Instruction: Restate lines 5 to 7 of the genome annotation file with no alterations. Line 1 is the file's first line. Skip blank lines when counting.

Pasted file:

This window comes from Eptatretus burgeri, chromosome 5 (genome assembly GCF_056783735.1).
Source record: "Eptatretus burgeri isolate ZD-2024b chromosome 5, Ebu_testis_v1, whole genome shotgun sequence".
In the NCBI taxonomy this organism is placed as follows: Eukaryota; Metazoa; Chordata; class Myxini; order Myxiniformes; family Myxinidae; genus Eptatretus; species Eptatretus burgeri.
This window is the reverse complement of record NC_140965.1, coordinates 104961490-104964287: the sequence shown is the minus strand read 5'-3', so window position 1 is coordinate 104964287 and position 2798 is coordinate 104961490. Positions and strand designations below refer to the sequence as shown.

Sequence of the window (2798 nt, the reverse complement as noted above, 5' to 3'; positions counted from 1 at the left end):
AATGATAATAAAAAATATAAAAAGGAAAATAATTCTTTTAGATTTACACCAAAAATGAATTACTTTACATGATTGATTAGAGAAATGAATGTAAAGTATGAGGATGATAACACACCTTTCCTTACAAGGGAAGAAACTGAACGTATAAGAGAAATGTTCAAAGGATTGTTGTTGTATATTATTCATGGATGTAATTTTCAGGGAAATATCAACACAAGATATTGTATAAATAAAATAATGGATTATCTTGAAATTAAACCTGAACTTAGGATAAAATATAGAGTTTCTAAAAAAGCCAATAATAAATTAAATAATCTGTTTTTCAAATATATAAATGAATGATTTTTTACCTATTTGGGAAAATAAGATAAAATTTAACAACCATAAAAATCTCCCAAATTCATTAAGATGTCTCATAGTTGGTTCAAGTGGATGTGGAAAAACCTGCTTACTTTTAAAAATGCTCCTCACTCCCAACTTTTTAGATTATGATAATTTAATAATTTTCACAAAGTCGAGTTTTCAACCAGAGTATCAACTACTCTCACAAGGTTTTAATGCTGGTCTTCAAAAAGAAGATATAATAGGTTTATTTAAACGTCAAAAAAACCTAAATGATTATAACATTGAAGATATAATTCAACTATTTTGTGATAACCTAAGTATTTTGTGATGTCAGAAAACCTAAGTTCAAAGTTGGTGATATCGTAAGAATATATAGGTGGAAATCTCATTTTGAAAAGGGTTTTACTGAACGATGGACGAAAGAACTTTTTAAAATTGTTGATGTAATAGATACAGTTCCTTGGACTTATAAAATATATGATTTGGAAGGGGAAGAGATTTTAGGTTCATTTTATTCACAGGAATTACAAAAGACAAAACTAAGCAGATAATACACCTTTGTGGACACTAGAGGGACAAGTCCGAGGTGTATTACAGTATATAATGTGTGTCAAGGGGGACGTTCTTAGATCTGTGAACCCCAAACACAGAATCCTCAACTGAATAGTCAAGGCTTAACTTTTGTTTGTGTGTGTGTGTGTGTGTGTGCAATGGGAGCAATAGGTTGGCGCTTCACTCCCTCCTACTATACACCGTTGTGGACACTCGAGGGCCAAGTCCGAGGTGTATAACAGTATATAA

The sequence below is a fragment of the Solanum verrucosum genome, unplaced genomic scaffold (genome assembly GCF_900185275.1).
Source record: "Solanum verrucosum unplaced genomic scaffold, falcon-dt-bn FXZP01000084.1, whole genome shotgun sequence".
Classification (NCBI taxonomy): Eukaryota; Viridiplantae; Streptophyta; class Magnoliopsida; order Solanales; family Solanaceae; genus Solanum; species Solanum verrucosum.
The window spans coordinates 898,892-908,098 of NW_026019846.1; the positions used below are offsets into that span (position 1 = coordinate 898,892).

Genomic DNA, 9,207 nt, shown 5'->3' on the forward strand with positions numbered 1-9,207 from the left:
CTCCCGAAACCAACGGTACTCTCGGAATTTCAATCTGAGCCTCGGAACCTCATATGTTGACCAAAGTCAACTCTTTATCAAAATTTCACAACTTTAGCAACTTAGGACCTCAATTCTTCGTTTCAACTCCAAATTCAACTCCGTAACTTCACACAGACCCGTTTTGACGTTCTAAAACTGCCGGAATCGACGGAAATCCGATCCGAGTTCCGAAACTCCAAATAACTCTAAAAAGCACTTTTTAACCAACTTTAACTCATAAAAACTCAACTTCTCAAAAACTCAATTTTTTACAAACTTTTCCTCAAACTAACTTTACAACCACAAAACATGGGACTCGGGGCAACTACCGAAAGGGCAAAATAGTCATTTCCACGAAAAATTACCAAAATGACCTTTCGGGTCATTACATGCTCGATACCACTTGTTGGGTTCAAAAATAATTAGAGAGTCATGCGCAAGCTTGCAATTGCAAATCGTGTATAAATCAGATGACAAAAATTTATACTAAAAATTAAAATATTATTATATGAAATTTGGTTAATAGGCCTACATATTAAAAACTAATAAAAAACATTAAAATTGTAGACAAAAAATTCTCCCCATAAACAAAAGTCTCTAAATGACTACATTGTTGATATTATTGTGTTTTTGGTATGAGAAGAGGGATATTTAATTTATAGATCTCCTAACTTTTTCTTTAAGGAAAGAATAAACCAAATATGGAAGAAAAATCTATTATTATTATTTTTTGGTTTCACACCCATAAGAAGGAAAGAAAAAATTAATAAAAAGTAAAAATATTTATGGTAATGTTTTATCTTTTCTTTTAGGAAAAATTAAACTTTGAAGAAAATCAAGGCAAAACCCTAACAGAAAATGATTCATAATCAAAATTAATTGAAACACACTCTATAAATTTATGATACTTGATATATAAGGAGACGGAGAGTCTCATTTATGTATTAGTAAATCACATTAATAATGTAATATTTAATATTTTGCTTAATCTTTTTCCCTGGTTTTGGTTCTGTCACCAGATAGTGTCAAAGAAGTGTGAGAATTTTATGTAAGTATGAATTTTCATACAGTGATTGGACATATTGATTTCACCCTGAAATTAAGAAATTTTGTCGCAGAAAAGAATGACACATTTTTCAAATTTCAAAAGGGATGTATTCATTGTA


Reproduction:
Sequence of the window (2798 nt, the reverse complement as noted above, 5' to 3'; positions counted from 1 at the left end):
AATGATAATAAAAAATATAAAAAGGAAAATAATTCTTTTAGATTTACACCAAAAATGAATTACTTTACATGATTGATTAGAGAAATGAATGTAAAGTATGAGGATGATAACACACCTTTCCTTACAAGGGAAGAAACTGAACGTATAAGAGAAATGTTCAAAGGATTGTTGTTGTATATTATTCATGGATGTAATTTTCAGGGAAATATCAACACAAGATATTGTATAAATAAAATAATGGATTATCTTGAAATTAAACCTGAACTTAGGATAAAATATAGAGTTTCTAAAAAAGCCAATAATAAATTAAATAATCTGTTTTTCAAATATATAAATGAATGATTTTTTACCTATTTGGGAAAATAAGATAAAATTTAACAACCATAAAAATCTCCCAAATTCATTAAGATGTCTCATAGTTGGTTCAAGTGGATGTGGAAAAACCTGCTTACTTTTAAAAATGCTCCTCACTCCCAACTTTTTAGATTATGATAATTTAATAATTTTCACAAAGTCGAGTTTTCAACCAGAGTATCAACTACTCTCACAAGGTTTTAATGCTGGTCTTCAAAAAGAAGATATAATAGGTTTATTTAAACGTCAAAAAAACCTAAATGATTATAACATTGAAGATATAATTCAACTATTTTGTGATAACCTAAGTATTTTGTGATGTCAGAAAACCTAAGTTCAAAGTTGGTGATATCGTAAGAATATATAGGTGGAAATCTCATTTTGAAAAGGGTTTTACTGAACGATGGACGAAAGAACTTTTTAAAATTGTTGATGTAATAGATACAGTTCCTTGGACTTATAAAATATATGATTTGGAAGGGGAAGAGATTTTAGGTTCATTTTATTCACAGGAATTACAAAAGACAAAACTAAGCAGATAATACACCTTTGTGGACACTAGAGGGACAAGTCCGAGGTGTATTACAGTATATAATGTGTGTCAAGGGGGACGTTCTTAGATCTGTGAACCCCAAACACAGAATCCTCAACTGAATAGTCAAGGCTTAACTTTTGTTTGTGTGTGTGTGTGTGTGTGTGCAATGGGAGCAATAGGTTGGCGCTTCACTCCCTCCTACTATACACCGTTGTGGACACTCGAGGGCCAAGTCCGAGGTGTATAACAGTATATAA

The sequence below is a fragment of the Solanum verrucosum genome, unplaced genomic scaffold (genome assembly GCF_900185275.1).